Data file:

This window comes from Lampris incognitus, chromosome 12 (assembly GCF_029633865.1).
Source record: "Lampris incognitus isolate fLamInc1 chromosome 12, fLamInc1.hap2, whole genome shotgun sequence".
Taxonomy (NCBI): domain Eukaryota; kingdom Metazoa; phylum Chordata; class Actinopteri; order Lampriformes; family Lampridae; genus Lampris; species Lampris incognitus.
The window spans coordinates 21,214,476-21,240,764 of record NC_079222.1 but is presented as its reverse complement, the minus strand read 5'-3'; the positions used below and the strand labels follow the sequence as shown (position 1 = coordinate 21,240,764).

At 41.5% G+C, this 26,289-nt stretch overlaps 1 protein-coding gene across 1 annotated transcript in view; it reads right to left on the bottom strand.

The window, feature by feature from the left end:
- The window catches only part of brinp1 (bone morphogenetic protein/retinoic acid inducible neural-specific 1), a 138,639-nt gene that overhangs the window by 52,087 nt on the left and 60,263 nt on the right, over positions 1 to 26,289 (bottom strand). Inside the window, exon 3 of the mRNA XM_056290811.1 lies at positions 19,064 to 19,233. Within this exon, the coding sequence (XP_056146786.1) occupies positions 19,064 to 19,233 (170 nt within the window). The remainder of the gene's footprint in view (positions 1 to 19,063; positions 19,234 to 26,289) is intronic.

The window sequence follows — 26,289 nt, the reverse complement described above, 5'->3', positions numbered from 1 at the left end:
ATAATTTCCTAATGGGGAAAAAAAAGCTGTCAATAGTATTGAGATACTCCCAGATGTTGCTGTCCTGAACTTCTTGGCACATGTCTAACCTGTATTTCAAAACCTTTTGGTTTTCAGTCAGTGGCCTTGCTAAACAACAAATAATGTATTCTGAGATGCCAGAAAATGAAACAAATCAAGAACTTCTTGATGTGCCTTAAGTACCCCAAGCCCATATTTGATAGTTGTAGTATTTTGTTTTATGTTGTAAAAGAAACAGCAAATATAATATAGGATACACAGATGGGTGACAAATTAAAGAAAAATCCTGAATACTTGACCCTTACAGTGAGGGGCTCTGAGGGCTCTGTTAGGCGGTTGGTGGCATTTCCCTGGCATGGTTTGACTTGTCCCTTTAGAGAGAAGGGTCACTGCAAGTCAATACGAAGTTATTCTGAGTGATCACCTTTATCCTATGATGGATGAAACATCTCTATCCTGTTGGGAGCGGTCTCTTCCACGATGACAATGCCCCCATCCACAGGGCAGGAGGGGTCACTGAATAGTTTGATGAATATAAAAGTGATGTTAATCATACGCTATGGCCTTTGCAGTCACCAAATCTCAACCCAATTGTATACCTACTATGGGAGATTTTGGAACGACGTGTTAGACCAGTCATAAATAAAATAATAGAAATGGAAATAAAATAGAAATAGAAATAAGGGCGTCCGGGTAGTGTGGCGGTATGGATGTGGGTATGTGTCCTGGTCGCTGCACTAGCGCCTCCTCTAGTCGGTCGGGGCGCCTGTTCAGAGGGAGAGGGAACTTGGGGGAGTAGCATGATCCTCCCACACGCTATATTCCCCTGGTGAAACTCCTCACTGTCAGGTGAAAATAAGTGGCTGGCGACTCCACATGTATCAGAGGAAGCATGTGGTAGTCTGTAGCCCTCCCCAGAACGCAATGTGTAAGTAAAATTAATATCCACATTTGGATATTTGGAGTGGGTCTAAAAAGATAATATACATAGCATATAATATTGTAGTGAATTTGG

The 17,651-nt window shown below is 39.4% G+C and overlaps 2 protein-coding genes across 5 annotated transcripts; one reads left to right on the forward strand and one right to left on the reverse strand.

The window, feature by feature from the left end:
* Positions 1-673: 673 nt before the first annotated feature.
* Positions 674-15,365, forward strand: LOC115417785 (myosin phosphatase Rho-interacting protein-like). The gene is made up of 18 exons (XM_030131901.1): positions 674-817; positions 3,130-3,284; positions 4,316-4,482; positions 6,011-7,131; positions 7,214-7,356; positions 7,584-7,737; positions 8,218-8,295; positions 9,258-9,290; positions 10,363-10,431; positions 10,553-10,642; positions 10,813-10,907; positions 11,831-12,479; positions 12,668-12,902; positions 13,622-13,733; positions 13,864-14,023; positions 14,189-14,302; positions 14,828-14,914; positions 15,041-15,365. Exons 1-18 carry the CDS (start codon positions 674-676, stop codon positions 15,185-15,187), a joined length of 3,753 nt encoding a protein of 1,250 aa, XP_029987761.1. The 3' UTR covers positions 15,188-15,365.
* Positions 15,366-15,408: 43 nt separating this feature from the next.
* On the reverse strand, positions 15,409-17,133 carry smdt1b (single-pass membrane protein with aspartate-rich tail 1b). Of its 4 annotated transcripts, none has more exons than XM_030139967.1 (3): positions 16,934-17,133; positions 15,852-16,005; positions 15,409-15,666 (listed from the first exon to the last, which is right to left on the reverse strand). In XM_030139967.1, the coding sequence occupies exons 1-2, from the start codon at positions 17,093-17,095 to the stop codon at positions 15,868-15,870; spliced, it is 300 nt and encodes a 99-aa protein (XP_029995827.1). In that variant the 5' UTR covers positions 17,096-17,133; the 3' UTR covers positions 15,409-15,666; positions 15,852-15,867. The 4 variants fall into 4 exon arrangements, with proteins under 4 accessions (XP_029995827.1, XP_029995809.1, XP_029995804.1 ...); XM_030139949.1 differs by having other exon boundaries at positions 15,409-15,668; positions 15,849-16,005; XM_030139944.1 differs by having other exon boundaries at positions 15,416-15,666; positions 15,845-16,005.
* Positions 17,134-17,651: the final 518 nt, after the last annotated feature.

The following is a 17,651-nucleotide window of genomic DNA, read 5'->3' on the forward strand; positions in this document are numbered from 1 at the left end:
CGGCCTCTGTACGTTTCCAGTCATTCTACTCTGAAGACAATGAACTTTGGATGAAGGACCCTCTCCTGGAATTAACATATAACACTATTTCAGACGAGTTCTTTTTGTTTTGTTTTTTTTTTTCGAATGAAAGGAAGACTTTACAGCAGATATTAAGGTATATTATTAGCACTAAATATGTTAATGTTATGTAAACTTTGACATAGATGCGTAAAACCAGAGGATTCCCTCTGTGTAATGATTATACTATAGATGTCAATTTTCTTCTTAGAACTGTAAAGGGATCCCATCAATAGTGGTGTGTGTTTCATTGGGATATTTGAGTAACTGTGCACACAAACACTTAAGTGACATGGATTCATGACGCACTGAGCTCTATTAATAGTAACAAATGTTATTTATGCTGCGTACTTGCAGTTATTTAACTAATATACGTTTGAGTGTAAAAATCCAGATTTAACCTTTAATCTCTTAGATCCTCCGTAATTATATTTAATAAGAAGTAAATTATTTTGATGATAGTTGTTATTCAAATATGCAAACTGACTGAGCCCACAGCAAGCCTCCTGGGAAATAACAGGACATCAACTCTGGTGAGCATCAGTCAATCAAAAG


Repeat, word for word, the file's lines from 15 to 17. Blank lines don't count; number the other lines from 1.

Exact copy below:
* On the reverse strand, positions 15,409-17,133 carry smdt1b (single-pass membrane protein with aspartate-rich tail 1b). Of its 4 annotated transcripts, none has more exons than XM_030139967.1 (3): positions 16,934-17,133; positions 15,852-16,005; positions 15,409-15,666 (listed from the first exon to the last, which is right to left on the reverse strand). In XM_030139967.1, the coding sequence occupies exons 1-2, from the start codon at positions 17,093-17,095 to the stop codon at positions 15,868-15,870; spliced, it is 300 nt and encodes a 99-aa protein (XP_029995827.1). In that variant the 5' UTR covers positions 17,096-17,133; the 3' UTR covers positions 15,409-15,666; positions 15,852-15,867. The 4 variants fall into 4 exon arrangements, with proteins under 4 accessions (XP_029995827.1, XP_029995809.1, XP_029995804.1 ...); XM_030139949.1 differs by having other exon boundaries at positions 15,409-15,668; positions 15,849-16,005; XM_030139944.1 differs by having other exon boundaries at positions 15,416-15,666; positions 15,845-16,005.
* Positions 17,134-17,651: the final 518 nt, after the last annotated feature.

The following is a 17,651-nucleotide window of genomic DNA, read 5'->3' on the forward strand; positions in this document are numbered from 1 at the left end: